QC Koan: If all the world’s a stage, but no one is in the theater to watch the play, do the players stick to the script?
And now for today’s story, which is a parable of perception.
Title #2: Giving Back (The Gumball Fantasy)
They met in the lobby.
“You look rather dapper tonight,” Henry said to his friend.
“Dapper,” Hal repeated, chuckling over the arcane use of language.
“The production is about to start, perhaps we should take our seats.” Henry and Hal strode into the theater and located their relatively expensive reserved seats.
“The play is the thing.” Henry said that every time, and Hal had taken to ignoring him. Henry looked at the hands in his lap and suddenly seemed serious.
“I saw one on the way from the parking lot,” he began.
“Saw one what?” Hal asked.
“What did you do?”
“Nothing, she was on the other side of the street.” They were silent for a moment. Henry was not ready to change the subject. “I give back when I can,” he said a little defensively.
“I pay taxes when I have to,” replied Hal. That seemed to be the end of the conversation. The lights were dimming. Henry wasn’t quite through with his thoughts.
But really, how does one give back? thought Henry. It seemed like an impossible question to answer. The flavor in his mouth had gone bad. Deftly, he removed stale gum from his mouth and placed it under his seat, not thinking to whom this little “gift” was given. Instead he thought of the many times he’d hid gum from his schoolteacher, while wishing he could be like a chew chew train. The play on words still seemed funny to him.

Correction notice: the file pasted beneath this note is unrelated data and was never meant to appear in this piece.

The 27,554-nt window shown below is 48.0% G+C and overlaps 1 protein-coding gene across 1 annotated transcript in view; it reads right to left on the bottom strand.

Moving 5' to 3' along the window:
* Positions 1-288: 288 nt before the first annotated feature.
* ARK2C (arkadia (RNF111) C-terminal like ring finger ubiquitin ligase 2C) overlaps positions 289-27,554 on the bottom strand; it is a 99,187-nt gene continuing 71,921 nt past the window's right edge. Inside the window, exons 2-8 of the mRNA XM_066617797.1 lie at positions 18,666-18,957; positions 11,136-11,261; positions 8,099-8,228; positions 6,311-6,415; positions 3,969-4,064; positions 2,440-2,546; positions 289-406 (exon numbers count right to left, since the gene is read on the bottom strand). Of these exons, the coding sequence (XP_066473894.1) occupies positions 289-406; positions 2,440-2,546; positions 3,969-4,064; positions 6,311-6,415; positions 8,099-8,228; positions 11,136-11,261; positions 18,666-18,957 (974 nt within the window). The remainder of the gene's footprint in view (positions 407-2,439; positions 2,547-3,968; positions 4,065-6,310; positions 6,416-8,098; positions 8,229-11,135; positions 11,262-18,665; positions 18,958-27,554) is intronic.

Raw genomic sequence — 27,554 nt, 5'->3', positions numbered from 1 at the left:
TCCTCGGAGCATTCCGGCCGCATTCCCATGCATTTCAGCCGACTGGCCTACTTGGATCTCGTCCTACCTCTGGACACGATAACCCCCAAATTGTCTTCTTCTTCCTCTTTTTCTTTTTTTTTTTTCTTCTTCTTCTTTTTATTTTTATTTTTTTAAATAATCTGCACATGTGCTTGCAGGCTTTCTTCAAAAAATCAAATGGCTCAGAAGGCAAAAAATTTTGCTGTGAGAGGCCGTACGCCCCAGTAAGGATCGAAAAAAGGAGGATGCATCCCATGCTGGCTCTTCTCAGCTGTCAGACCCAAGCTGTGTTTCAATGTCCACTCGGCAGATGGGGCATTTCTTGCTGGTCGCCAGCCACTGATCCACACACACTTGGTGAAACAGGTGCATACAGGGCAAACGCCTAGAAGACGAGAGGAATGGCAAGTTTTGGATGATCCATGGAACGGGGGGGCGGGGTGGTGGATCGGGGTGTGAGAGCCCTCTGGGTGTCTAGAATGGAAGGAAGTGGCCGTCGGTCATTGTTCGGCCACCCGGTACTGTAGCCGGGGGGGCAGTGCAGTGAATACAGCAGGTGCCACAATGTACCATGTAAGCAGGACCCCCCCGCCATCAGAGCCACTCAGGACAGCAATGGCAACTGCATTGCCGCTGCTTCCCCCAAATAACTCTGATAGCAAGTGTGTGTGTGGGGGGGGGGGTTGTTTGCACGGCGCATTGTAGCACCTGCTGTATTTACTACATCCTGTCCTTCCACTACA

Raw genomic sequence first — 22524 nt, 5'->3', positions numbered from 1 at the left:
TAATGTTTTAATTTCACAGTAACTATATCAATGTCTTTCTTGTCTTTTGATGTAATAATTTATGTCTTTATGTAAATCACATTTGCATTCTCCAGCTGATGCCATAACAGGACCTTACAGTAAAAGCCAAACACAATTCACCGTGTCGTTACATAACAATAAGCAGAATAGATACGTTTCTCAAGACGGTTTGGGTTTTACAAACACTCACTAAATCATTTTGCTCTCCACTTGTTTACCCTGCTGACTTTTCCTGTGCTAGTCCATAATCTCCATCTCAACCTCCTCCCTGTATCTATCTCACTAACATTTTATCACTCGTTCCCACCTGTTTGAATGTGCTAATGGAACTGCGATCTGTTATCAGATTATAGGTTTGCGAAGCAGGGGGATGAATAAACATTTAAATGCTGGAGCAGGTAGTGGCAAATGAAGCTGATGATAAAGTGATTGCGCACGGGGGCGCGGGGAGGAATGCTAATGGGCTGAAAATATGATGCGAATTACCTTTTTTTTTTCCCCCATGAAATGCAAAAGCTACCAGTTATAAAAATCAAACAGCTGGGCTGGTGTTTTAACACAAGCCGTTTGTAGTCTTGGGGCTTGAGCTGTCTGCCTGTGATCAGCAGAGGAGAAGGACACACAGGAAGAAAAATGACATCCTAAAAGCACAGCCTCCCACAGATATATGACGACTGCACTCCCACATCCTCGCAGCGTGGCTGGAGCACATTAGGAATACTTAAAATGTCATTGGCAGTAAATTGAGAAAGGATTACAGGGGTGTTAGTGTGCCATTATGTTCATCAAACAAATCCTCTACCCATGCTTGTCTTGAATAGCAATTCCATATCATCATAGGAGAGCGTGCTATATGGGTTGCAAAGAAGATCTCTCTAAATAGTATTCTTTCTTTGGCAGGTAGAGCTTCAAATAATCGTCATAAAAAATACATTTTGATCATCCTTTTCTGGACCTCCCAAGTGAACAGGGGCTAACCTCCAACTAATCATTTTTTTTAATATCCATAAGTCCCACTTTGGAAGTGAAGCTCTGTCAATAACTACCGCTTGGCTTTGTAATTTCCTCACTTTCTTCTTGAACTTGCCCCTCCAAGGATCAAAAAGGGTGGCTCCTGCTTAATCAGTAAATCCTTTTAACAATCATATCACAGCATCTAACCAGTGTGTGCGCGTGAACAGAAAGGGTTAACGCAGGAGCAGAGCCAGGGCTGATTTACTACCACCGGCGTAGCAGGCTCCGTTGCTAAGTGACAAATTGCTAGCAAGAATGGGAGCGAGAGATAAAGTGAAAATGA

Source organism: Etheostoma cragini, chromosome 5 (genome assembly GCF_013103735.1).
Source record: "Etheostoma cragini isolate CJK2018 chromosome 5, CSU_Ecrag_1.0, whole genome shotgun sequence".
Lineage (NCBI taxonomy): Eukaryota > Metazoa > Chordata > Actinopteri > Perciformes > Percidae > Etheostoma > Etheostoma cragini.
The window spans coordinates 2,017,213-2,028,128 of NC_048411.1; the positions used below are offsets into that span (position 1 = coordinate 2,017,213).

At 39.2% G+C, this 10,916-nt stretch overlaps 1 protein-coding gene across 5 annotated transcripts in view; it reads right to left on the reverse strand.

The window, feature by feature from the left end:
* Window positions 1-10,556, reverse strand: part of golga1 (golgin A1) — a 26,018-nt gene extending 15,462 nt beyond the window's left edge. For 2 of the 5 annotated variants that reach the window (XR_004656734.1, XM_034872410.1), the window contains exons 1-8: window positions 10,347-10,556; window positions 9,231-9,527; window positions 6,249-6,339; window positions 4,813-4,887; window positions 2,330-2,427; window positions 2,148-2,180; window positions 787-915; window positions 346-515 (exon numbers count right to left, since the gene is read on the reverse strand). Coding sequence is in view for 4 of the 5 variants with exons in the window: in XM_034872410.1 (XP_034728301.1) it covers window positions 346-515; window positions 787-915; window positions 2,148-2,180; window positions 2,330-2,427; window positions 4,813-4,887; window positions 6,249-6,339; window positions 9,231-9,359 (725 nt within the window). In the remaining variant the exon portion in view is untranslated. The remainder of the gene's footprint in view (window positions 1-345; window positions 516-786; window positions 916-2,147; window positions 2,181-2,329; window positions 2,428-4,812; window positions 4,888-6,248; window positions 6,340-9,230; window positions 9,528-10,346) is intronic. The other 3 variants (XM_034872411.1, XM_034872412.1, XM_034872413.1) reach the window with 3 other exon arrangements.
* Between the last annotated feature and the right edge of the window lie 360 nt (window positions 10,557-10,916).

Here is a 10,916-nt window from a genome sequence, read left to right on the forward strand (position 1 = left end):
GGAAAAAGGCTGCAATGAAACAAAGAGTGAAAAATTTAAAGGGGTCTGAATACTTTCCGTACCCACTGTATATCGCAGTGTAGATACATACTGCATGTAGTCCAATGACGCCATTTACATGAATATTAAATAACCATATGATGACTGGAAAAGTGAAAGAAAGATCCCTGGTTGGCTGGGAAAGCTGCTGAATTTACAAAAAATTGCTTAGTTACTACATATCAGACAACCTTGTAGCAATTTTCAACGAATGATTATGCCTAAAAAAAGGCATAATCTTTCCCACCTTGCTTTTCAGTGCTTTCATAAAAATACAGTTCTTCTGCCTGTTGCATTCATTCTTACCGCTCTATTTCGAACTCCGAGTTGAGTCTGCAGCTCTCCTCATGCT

While watching the play, Henry could not get his mind off a photo he’d recently seen of the worlds largest gumball. A world record – wasn’t that an act of giving? Then the idea came to him. He could save all his chewed gum in a plastic bag – the kind that seal. Then he could store them in his garage. Since he’d quit smoking he chewed a lot of gum. When he had enough chewed gum, he could begin his project, a quest to make the world’s largest gumball. Like all great ideas, there would be initial resistance. But as it caught on, folks would come from miles around just to add their gum to the project. It would unite the community. The Boy Scouts would help out, perhaps even earn a merit badge in gum-balling (he was sure they would come up with a better name). Yes, they could go for a world record, a tourist attraction, money to the local economy.
When the play was over, Hal asked Henry (as he always did), “Well, what did you think?”
It was a good idea, but I’m afraid it just wouldn’t work, Henry thought. Then he said: “It gave me a lot to chew on, but I don’t think my wife would approve.” Henry stopped talking so that he could put a fresh stick of gum into his mouth.
At first Hal had no idea what Henry was talking about. Then he thought he figured it out. “I get it, you mean the sexy dancers. Those are thoughts that married men best keep to themselves.”
Henry wasn’t listening, and continued with the commentary on his gumball fantasy. “Sometimes it’s the thought that counts.” Hal agreed, but for completely different reasons. They both left the theater feeling contented, having reassembled the world, line by line, into bite-sized and disposable portions.